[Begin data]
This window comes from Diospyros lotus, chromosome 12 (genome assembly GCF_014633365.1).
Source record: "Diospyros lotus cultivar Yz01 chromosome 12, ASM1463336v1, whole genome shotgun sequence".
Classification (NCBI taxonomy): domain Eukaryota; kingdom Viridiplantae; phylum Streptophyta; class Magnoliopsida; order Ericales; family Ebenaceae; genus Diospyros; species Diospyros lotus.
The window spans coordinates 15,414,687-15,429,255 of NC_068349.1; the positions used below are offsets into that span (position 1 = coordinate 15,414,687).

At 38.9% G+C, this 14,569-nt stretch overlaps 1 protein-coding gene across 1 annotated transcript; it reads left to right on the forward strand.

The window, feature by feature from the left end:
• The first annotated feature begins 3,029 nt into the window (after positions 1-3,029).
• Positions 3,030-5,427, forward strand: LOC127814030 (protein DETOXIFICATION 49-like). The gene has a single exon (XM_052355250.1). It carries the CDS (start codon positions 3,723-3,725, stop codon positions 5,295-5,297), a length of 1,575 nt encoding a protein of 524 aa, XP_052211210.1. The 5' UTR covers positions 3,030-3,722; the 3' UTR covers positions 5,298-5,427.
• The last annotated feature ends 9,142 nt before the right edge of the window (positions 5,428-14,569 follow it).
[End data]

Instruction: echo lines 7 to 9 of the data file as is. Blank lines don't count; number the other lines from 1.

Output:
• The first annotated feature begins 3,029 nt into the window (after positions 1-3,029).
• Positions 3,030-5,427, forward strand: LOC127814030 (protein DETOXIFICATION 49-like). The gene has a single exon (XM_052355250.1). It carries the CDS (start codon positions 3,723-3,725, stop codon positions 5,295-5,297), a length of 1,575 nt encoding a protein of 524 aa, XP_052211210.1. The 5' UTR covers positions 3,030-3,722; the 3' UTR covers positions 5,298-5,427.
• The last annotated feature ends 9,142 nt before the right edge of the window (positions 5,428-14,569 follow it).